IDB Technical note paints the harsh reality of Belize’s Education system
The Inter-American Development Bank (IDB) has issued a Technical note on the Belize Education system after examining the years of 1999 through 2011, which were broken down into individual time periods within 10-year segments. The report is alarming and paints the reality of the country’s education in a 43-page document. Essentially the report details that over the past decade Belize is paying far too much for education but getting little from it.
The report goes on to point out that despite high levels of public spending on education, glaring inequalities in access and quality persist at all levels. “Many of those enrolled in the schools will repeat or drop out before graduating. Many children are still not achieving satisfactory levels of performance on exams. There is a serious shortage of trained and qualified teachers at all levels of the system, and there is limited enforcement of accountability. Spending in the sector is inefficient.”
Looking at school attendance, it shows that Belize continues to be among the lowest in the Central America and the Caribbean. The report explains that preschool coverage is very low compared with the regional average. Primary school attendance has been on the decline since 1999. While 95 percent of the primary school-aged children were attending school in 1999, only 92 percent were going to school in 2009. Over the last decade, Belize has made modest progress in expanding education at the secondary and tertiary levels. Education coverage is increasing only among the wealthiest students. Children in rural areas have particularly limited access to secondary education. At all education levels, attendance of Maya children (Yucatec, Mopan, and Ketchi) is lower than children from other ethnic groups.
The report also looks at the completion rates in Belize which shows that the country is below the average in comparison to the other countries in the study. Only two in every five children enrolled in primary school complete this level in the prescribed eight years. Approximately 60 percent of secondary-school students complete school on time. Completion rates are also higher among girls than boys enrolled in secondary schools. At the tertiary level, graduation rates are lower than at the primary and secondary levels. The internal efficiency of the education system in Belize is low, with a large gap between the number of years that children attend school and the number of grades actually completed. In 2009, 83 percent of Belizean youth aged 15 to 19 years had completed primary education, significantly lower than the average in neighboring countries.
The reports indicate that performance on primary and secondary exams is poor. Fewer than half (44 percent) of standard six (eighth grade) students who took the national primary school examination (PSE) in 2011 obtained an overall grade of satisfactory (50%/D) or above. There are large regional differences in student achievement levels on the PSE, which is evident in the performance of students in the secondary level.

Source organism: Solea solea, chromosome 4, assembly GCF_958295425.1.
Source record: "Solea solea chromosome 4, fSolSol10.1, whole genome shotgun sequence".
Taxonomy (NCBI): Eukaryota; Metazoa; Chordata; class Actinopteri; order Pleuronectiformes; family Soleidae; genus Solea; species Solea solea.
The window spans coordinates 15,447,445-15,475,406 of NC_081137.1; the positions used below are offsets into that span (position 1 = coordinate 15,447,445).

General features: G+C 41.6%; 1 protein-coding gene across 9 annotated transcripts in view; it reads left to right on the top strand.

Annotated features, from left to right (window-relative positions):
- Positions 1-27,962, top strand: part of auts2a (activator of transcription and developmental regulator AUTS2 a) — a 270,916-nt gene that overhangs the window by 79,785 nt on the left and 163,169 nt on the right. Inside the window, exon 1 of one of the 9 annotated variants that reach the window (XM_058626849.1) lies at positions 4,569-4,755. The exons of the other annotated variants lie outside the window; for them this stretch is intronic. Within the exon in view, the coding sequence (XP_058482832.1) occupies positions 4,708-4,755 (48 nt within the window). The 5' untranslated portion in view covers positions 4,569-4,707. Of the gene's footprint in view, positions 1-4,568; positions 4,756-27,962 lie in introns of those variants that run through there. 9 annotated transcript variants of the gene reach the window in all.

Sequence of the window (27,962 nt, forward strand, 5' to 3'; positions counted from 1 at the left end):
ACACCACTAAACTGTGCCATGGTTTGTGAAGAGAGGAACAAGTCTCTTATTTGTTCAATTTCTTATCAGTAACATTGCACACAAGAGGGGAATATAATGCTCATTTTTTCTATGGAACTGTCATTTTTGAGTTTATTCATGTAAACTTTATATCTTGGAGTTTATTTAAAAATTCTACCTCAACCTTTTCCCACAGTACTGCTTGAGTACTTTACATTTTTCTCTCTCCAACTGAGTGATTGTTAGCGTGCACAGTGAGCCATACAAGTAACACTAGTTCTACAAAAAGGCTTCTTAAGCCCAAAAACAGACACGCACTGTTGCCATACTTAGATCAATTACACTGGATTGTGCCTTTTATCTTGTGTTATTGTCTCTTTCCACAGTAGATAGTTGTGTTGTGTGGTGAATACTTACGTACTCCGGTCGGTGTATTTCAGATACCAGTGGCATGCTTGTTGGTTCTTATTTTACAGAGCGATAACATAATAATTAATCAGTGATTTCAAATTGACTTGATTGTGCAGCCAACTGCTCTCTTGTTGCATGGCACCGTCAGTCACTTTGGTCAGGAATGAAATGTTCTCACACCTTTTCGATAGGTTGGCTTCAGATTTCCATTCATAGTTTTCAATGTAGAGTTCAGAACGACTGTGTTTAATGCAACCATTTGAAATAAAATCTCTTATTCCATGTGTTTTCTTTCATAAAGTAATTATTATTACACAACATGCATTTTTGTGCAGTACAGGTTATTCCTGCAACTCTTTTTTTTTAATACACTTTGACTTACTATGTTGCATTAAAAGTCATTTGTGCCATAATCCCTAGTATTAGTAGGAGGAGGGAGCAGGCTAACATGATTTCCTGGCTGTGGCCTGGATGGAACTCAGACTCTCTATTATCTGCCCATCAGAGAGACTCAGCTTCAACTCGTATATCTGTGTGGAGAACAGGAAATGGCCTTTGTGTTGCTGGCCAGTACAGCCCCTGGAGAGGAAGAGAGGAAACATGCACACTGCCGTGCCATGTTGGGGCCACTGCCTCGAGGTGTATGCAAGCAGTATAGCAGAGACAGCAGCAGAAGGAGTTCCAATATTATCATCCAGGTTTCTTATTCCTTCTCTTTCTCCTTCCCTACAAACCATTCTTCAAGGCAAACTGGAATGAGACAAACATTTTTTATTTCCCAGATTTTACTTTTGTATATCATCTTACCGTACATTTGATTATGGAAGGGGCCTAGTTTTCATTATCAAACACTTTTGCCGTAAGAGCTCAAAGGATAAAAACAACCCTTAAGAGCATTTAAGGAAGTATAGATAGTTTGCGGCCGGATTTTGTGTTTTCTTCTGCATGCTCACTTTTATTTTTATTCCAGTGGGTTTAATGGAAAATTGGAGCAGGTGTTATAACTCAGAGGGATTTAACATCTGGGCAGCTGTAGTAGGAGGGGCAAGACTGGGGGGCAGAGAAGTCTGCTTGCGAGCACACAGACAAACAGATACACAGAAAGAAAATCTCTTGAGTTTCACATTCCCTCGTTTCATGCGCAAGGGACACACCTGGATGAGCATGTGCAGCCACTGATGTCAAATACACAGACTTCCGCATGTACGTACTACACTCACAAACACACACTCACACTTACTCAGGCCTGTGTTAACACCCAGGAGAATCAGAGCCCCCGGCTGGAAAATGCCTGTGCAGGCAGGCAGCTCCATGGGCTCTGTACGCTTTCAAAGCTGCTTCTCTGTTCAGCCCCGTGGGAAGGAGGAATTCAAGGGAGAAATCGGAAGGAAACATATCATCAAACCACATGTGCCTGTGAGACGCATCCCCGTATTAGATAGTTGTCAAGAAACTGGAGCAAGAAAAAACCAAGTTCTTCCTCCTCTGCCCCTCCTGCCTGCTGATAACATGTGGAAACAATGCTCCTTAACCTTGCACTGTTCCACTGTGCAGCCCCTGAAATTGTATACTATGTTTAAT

According to the report, there is a high level of inequalities, inequities and inefficiency in the education system in the way financial aid is given to educational institutions. This was observed more at the secondary school level. To reduce those challenges and to ensure that those living in poverty and those with special needs receive the adequate assistance, the Ministry of Education (MoE) through aid from IDB, has introduced financial reform through the Financing Allocation System (FAS). The main objective of the new FAS is to guarantee greater equity in school financing and to ensure that students have equal access to a sufficiently broad and relevant curriculum. Students need secondary education to escape poverty in Belize.
The report also indicates that although the Government of Belize’s (GOB) commitment to education is strong compared to neighboring countries, in 2011 almost 50% of the MoE’s recurrent budget was allocated to primary education; a 8% decrease from 2001. In 2011, public recurrent spending per student was highest at the tertiary level, where the government spends approximately BZ$4,187 per student at the University of Belize and BZ$3,203 per student at junior colleges.
The reality is that a large portion of Belize’s teaching force remains untrained, and teaching styles and materials are outdated, says the report. The percentage of untrained teachers is one of the highest in the region with the lowest numbers of trained teachers at the secondary level. A majority of the professors at the tertiary level are not qualified.
While the challenges are great, the recommendation is to focus on increased efficiency, quality and equity. The report discusses policy options that seek to improve educational outcomes with the same or fewer resources. There has been no official response or comment from the GOB regarding the IDB report.
San Pedro Sun